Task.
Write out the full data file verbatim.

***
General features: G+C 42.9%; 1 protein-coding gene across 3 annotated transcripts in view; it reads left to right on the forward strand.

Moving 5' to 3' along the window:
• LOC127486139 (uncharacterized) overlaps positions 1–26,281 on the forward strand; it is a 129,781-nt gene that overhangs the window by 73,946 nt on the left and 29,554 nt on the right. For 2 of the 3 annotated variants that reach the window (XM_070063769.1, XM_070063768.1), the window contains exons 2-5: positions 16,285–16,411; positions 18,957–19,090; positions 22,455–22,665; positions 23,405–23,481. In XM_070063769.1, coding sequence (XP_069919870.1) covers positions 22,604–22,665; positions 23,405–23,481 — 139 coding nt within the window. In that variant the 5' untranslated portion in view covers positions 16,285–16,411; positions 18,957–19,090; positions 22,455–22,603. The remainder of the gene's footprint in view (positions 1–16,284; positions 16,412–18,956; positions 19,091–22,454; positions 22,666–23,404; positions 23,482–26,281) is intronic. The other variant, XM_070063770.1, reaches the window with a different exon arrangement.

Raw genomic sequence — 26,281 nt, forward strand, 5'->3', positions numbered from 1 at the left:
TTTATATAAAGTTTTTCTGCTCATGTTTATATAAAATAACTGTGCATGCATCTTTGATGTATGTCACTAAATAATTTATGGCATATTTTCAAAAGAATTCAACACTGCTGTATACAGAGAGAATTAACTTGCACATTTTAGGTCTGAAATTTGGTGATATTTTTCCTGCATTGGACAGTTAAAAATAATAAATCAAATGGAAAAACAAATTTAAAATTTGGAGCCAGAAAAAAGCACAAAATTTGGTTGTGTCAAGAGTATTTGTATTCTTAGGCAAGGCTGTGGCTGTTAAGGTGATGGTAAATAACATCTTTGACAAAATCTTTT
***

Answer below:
General features: G+C 42.9%; 1 protein-coding gene across 3 annotated transcripts in view; it reads left to right on the forward strand.

Moving 5' to 3' along the window:
• LOC127486139 (uncharacterized) overlaps positions 1–26,281 on the forward strand; it is a 129,781-nt gene that overhangs the window by 73,946 nt on the left and 29,554 nt on the right. For 2 of the 3 annotated variants that reach the window (XM_070063769.1, XM_070063768.1), the window contains exons 2-5: positions 16,285–16,411; positions 18,957–19,090; positions 22,455–22,665; positions 23,405–23,481. In XM_070063769.1, coding sequence (XP_069919870.1) covers positions 22,604–22,665; positions 23,405–23,481 — 139 coding nt within the window. In that variant the 5' untranslated portion in view covers positions 16,285–16,411; positions 18,957–19,090; positions 22,455–22,603. The remainder of the gene's footprint in view (positions 1–16,284; positions 16,412–18,956; positions 19,091–22,454; positions 22,666–23,404; positions 23,482–26,281) is intronic. The other variant, XM_070063770.1, reaches the window with a different exon arrangement.

Raw genomic sequence — 26,281 nt, forward strand, 5'->3', positions numbered from 1 at the left:
TTTATATAAAGTTTTTCTGCTCATGTTTATATAAAATAACTGTGCATGCATCTTTGATGTATGTCACTAAATAATTTATGGCATATTTTCAAAAGAATTCAACACTGCTGTATACAGAGAGAATTAACTTGCACATTTTAGGTCTGAAATTTGGTGATATTTTTCCTGCATTGGACAGTTAAAAATAATAAATCAAATGGAAAAACAAATTTAAAATTTGGAGCCAGAAAAAAGCACAAAATTTGGTTGTGTCAAGAGTATTTGTATTCTTAGGCAAGGCTGTGGCTGTTAAGGTGATGGTAAATAACATCTTTGACAAAATCTTTT